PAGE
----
A Few Thoughts on Black & White Conversion… Past and Present

by George on April 8, 2011

Photograph © George A. Jardine

As I was working through scripting for the Black & White segment of my new Adobe Camera Raw series, it just kept getting longer, and longer and longer. Which…. just might be a problem. But as I dug into it, it also just kept getting more and more interesting! So I decided to spin it out, and turn it into a separate, and completely free tutorial.

In this video, I start by taking you on a brief exploration of some of the various conversion techniques that we all used back before there were better controls for creating good black & white’s from raw data. And I did this because I think reviewing those tried-and-true Photoshop techniques, helps set the stage for a better understanding of black & white conversion in general.

So here’s a new tutorial on Black & White conversion. It’s free, just for the asking. Simply drop your e-mail address here, and I’ll shoot you the link to the online tutorial.

Total running time for this video is a little over 36 minutes. Please note that if you are looking for “tutorials” that are under 10 minutes in length, then you are at the wrong website. Somehow….. you have confused mulita.com with a fast-food establishment.

To view the tutorial on an iPad, the link provided by this form will serve Quicktime that is custom formatted for the iPad, too. And if you think it looks good on your iPad, wait until you see it on your HDTV!

Also, if you would rather read a somewhat condensed version online, check out the Digital Photo Pro article, here.

If you liked this free video, tweet it now!

tweet this!

{ 41 comments… read them below or add one }

Christoph April 8, 2011 at 4:19 PM

Hi George, thank you for the tutorial. I am sure it is as awesome as your LR tutorials. Best regards, Christoph

John April 9, 2011 at 1:25 AM

George you did a superb job with this tutorial, thanks! It’s a great addition to the Lightroom series. As usual, your careful presentation of the underlying theory and the logic behind the controls makes your tutorials the best available. I still go back to your Develop Module series to refresh my memory because there is so much in each of them. Thanks again!

Bud Gibson April 9, 2011 at 2:17 PM

I really enjoyed this free tutorial. As with your other tutorials, I’ve most appreciated the conceptual framework combined with the array of practical tips. It really helps develop the intuitions.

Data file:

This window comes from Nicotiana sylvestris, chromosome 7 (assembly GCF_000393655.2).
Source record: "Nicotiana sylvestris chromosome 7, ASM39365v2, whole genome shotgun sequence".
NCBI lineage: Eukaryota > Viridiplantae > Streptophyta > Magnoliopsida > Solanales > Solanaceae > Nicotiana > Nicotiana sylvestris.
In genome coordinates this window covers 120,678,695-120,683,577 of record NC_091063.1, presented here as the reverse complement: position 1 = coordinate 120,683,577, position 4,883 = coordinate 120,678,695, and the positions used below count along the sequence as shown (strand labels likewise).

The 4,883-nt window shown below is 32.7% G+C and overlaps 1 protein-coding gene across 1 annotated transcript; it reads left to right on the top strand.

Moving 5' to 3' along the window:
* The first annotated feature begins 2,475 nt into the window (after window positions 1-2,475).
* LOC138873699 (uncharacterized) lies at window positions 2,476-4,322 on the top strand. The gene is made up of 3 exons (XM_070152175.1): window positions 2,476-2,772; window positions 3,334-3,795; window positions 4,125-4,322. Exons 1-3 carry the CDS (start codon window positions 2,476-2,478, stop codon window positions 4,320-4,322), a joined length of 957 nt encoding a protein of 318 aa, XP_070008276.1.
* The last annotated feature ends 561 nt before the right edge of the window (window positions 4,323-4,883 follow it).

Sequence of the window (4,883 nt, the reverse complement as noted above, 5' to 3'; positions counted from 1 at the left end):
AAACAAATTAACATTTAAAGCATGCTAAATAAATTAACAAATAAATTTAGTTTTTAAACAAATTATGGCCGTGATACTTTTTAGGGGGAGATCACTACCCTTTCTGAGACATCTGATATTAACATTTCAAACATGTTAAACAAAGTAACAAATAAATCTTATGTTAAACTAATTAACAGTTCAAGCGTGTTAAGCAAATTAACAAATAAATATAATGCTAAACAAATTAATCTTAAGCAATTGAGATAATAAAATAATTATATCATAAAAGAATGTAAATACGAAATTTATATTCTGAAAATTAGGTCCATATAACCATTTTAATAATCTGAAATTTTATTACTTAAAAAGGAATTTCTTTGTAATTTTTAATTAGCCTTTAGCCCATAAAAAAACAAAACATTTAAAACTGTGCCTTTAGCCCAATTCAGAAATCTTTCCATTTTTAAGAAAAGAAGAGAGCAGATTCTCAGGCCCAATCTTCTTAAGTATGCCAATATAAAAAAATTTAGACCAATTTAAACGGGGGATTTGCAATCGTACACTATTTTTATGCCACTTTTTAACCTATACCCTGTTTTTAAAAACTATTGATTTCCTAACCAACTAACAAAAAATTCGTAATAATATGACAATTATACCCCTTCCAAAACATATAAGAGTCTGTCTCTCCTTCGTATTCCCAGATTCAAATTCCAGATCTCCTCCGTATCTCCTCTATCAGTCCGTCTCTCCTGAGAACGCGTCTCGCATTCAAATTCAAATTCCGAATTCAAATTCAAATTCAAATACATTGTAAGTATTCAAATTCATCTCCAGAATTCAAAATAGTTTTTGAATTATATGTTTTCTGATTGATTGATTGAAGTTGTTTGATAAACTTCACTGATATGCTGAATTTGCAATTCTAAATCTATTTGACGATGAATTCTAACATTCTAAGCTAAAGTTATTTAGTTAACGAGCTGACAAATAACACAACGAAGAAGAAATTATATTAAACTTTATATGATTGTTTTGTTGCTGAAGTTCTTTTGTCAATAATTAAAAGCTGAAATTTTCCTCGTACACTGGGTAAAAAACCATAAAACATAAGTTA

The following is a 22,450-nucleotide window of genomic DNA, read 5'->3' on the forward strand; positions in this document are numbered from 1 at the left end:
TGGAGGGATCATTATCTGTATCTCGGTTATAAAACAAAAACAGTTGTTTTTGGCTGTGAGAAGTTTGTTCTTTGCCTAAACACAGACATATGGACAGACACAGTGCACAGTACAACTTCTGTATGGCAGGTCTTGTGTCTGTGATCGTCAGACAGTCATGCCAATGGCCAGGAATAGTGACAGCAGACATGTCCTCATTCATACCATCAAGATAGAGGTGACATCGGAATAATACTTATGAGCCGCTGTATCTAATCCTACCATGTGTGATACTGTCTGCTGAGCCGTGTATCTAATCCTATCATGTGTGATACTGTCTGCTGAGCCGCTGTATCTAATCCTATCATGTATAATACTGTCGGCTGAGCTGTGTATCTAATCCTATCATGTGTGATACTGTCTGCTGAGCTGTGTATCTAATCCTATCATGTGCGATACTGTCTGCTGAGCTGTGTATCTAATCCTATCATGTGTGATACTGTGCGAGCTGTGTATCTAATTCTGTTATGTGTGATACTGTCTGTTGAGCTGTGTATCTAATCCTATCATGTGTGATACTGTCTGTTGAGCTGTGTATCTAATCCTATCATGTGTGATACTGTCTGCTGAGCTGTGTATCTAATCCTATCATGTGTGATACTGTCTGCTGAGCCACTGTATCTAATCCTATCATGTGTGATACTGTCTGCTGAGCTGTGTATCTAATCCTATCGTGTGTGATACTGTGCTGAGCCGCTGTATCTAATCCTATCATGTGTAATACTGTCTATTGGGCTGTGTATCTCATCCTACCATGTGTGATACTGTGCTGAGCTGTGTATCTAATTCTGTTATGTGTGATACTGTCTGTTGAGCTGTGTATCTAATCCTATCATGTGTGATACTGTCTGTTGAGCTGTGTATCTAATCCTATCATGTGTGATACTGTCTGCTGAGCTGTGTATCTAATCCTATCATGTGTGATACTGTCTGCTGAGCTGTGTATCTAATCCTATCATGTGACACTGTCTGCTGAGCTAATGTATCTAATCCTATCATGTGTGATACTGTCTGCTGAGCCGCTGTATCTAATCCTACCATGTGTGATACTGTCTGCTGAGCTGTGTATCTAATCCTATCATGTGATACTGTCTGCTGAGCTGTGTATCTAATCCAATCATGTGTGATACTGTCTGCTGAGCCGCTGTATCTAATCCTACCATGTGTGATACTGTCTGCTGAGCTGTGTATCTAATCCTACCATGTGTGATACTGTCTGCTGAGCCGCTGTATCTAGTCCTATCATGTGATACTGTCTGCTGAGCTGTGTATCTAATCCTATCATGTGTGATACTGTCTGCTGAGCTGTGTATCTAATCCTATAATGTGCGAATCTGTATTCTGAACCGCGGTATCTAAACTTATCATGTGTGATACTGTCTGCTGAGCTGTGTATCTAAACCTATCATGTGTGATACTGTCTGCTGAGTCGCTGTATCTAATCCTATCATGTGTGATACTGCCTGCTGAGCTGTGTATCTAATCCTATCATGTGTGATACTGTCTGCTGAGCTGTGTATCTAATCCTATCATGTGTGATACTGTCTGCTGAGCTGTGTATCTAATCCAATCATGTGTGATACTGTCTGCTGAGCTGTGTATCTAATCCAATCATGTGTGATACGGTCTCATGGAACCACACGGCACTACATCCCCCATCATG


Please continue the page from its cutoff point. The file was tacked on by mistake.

Ario Arioldi April 9, 2011 at 5:23 PM

Great tutorial, George. Thank you, Ario

Reacher April 9, 2011 at 10:42 PM

i found this new tutorial extremely useful. i actually had no idea that color contrast would be so important to b&w images, but it’s something i’ll now tweak in every b&w conversion i do from now on. one thing i’m finding is that pulling certain colors up and down sometimes introduces allot of noise into the photo, but adding a bit of color noise reduction (in LR) seems to fix that.

George April 9, 2011 at 11:33 PM

Glad you enjoyed the tutorial.

Note that what sometimes appears as noise when tweaking the Grayscale sliders in the Fill or Fit views in Develop, goes away when you zoom to 1:1, or when you export. A display bug? Maybe. But it frequently is not really there…. so checking at 1:1 is always worthwhile.

G.

Vivien Stevens April 11, 2011 at 8:23 AM

Thank you very much, George Jardine, for such an educational, enlightening, absorbing and clearly presented, in-depth, tutorial.

Much appreciated.

Jim Ascher April 15, 2011 at 3:15 PM

Thanks once again, George. It’s proving invaluable for me already as it really opens up clearly and comprehensively the science, potential and, more importantly, the methodology for working in digital black and white. I have no doubt that my output will benefit significantly from what this new tutorial teaches me, as have all of your excellent previous ones.

Grant Frost April 15, 2011 at 11:18 PM

George thanks again for sharing your knowledge and making life easier for everyone. Rather than having to learn everything by trial and error, your clear, practical and real world tutorials make using tools like lightroom and photoshop fun.

Ian Lyons April 16, 2011 at 2:10 PM

Excellent tutorial, George.

Bob Williams April 23, 2011 at 3:38 PM

Another great, useful tutorial. This one was a real eye-opener; I may never use another B&W preset. Of course, now I have to revisit all my old B&W conversions…

Effeegee April 23, 2011 at 10:42 PM

George

Well done. A crisp intro to a subject that even most film B&W could have done with on lens filters.